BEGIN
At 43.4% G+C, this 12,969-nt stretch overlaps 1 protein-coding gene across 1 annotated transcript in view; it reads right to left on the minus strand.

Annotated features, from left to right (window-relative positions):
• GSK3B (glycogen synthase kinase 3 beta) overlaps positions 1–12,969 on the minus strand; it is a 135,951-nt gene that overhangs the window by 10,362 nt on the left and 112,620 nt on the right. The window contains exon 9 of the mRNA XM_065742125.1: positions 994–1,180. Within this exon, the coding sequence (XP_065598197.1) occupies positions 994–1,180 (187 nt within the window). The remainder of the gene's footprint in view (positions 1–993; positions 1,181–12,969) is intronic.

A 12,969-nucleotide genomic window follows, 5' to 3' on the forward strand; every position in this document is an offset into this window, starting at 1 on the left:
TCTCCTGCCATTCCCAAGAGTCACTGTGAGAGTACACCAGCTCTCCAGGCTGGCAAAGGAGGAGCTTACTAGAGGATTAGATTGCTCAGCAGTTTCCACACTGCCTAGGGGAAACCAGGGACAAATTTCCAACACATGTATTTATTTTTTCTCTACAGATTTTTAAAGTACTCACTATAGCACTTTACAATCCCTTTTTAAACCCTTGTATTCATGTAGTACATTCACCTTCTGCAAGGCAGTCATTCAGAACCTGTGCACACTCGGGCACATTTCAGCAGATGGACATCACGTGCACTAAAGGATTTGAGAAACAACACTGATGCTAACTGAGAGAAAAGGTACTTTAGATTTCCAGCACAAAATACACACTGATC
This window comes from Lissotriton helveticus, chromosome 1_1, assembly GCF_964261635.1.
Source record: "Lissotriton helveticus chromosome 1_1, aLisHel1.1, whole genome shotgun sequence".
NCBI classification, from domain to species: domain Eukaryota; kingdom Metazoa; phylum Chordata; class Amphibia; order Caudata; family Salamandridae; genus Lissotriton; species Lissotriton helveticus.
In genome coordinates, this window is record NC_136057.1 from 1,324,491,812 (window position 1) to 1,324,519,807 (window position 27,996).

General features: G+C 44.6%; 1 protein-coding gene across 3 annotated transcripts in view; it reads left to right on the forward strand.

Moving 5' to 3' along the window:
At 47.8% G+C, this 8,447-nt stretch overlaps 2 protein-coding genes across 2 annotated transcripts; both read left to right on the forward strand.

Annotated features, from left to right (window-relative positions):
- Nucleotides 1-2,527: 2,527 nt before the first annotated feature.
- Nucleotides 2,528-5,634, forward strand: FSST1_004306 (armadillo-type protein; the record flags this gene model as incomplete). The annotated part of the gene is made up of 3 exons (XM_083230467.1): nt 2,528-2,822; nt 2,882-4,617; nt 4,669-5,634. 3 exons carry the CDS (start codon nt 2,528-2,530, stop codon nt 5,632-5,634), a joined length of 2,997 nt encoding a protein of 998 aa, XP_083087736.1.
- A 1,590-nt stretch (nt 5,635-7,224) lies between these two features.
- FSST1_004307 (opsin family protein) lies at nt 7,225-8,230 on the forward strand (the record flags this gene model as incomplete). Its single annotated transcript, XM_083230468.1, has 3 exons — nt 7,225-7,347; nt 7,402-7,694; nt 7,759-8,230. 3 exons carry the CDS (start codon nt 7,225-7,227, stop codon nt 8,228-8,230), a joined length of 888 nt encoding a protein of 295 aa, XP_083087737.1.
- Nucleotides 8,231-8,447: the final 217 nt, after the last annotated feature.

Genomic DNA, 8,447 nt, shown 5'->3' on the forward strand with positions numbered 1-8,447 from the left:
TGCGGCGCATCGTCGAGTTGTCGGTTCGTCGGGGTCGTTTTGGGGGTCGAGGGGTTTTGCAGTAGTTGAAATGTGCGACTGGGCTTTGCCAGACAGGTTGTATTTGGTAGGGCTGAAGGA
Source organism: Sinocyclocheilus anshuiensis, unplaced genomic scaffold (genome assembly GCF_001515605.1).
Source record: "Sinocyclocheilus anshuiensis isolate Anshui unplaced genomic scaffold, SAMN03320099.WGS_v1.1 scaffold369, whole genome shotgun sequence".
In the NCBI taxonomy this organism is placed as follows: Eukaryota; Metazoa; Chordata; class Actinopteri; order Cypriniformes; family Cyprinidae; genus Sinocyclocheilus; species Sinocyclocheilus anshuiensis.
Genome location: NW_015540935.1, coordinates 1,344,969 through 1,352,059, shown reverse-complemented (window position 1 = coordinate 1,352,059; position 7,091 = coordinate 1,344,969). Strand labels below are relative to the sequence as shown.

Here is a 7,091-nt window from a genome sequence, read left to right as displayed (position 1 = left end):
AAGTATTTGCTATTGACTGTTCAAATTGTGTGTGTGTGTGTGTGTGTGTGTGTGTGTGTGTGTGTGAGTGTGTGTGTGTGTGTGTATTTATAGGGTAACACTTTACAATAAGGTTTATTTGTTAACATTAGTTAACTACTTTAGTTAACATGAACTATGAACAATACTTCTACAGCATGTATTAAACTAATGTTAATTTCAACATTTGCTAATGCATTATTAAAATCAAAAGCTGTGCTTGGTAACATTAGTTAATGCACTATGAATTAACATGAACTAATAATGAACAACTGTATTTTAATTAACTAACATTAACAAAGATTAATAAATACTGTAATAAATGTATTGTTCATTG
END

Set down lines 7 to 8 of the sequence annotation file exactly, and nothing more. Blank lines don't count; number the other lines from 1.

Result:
Source record: "Lissotriton helveticus chromosome 1_1, aLisHel1.1, whole genome shotgun sequence".
NCBI classification, from domain to species: domain Eukaryota; kingdom Metazoa; phylum Chordata; class Amphibia; order Caudata; family Salamandridae; genus Lissotriton; species Lissotriton helveticus.